I was sitting in Selfridges, having a cup of tea with its then deputy chairman Allan Leighton, when he casually asked me if I’d ever thought of writing a book. I’d known Allan for a while, thanks to my work as a business journalist at various national newspapers.
I had to admit that no, I had never considered writing a book. Indeed, as I was fond of saying, I believed I must be the only journalist in the world without a book in me.
‘Then why don’t you write my book?’ he said.
Allan had been approached by Random House and had been given an advance to write a book about leadership. He’d been told to pick someone he liked and respected to help him write it and that’s why he came to me. Up until then, I was more used to writing 500 word news stories, not 80,000 word books, but hey, I’ve always liked a challenge. Thus my ghost writing career was born. Since then I’ve gone on to write more than a dozen books.
Looking back, I realise I’ve been incredibly lucky to fall into a career I love. However, it doesn’t make it easy to answer the question I am frequently asked which is; how do I become a ghost writer? Fortunately, I have met many ghosts over the years, so I can share these observations:
- Most ghosts have already established themselves in a career as a writer, often as a journalist or a copywriter.
- Another route is to be an authority in a particular area. Say, for example, you are an expert in food and nutrition; you could promote yourself as a specialist ghost writer for diet and health books.
- A great way to show your credentials as a would-be ghost is to get published under your own name. In the past, this was not the easiest task, but now there are lots of opportunities to self publish your own book, or series of books. For a ghost writer, this can be a powerful calling card.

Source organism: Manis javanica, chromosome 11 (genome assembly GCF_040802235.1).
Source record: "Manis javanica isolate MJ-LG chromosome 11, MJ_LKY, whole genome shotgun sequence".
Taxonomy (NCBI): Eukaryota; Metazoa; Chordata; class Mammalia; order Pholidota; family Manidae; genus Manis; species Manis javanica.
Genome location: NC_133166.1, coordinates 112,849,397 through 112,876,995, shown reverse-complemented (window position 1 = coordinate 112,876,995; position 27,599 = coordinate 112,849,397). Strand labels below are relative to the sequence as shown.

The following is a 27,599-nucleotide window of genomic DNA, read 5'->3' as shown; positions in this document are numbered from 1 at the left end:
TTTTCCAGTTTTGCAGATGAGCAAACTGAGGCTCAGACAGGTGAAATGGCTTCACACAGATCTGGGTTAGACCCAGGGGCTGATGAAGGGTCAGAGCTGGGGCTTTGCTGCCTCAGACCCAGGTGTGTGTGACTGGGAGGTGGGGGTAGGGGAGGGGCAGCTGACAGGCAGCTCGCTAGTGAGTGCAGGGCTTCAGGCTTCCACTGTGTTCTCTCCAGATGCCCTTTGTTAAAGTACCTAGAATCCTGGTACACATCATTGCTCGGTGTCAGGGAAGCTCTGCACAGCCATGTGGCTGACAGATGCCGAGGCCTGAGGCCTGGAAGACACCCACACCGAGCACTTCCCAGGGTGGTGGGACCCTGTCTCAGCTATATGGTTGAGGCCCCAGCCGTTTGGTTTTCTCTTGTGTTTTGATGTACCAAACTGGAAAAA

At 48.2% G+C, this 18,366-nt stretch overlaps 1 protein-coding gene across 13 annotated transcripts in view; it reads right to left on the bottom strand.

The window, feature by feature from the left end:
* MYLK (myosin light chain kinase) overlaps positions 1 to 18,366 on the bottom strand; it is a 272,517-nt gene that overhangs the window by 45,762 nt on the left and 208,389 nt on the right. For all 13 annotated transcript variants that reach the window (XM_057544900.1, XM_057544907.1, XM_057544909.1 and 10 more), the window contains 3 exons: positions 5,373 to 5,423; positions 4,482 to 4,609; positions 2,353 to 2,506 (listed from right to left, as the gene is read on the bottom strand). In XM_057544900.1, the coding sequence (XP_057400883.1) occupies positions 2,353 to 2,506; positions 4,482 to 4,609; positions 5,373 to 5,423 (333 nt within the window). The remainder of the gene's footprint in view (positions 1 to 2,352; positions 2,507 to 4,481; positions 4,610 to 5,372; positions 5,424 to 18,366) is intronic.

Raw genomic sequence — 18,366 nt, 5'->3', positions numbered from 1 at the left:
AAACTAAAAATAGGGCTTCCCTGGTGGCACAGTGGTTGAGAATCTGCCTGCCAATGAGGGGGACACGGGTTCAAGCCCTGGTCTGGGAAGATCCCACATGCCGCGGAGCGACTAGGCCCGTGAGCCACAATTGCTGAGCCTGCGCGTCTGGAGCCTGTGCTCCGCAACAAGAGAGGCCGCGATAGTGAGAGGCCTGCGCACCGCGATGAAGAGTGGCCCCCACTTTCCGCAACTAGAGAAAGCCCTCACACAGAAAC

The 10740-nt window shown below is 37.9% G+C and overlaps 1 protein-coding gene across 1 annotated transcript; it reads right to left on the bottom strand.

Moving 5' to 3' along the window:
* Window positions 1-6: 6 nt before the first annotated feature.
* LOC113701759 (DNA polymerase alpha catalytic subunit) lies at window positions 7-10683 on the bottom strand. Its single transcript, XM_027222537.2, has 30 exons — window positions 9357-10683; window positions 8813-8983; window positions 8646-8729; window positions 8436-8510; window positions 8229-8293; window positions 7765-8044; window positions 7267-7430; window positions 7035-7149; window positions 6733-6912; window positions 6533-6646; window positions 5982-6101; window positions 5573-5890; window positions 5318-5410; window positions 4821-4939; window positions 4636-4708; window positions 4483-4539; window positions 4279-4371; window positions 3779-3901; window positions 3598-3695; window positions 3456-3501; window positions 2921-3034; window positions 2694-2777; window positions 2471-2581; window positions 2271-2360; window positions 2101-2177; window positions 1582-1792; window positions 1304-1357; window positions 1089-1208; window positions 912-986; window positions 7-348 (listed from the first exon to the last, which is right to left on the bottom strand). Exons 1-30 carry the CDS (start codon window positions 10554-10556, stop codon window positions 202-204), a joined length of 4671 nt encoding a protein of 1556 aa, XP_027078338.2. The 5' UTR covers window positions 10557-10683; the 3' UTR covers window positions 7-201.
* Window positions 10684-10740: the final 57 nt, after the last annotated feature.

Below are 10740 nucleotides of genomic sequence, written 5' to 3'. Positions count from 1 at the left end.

- Experience is really important. In the beginning you may have to take a few very low paid ghosting jobs, to help build up a portfolio of work. Ask around friends, contacts and business associates to see if anyone has a great story to tell. Alternatively, consider bidding for jobs on sites like guru.com. The money will be terrible, but it will help build up some references for your work as a freelance.
Once you do have some experience under your belt, you need to be proactive in promoting yourself. A website is essential and it should include examples of your work, perhaps some samples and testimonials from satisfied clients. You should also give some thought to building up your online presence with a blog and social media such as Twitter and Facebook. Word of mouth is a powerful tool too, so always ask your clients to recommend you to people they know.
Speaking from experience, ghost writing is a great career choice. I, for one, am glad I had a book or two in me after all.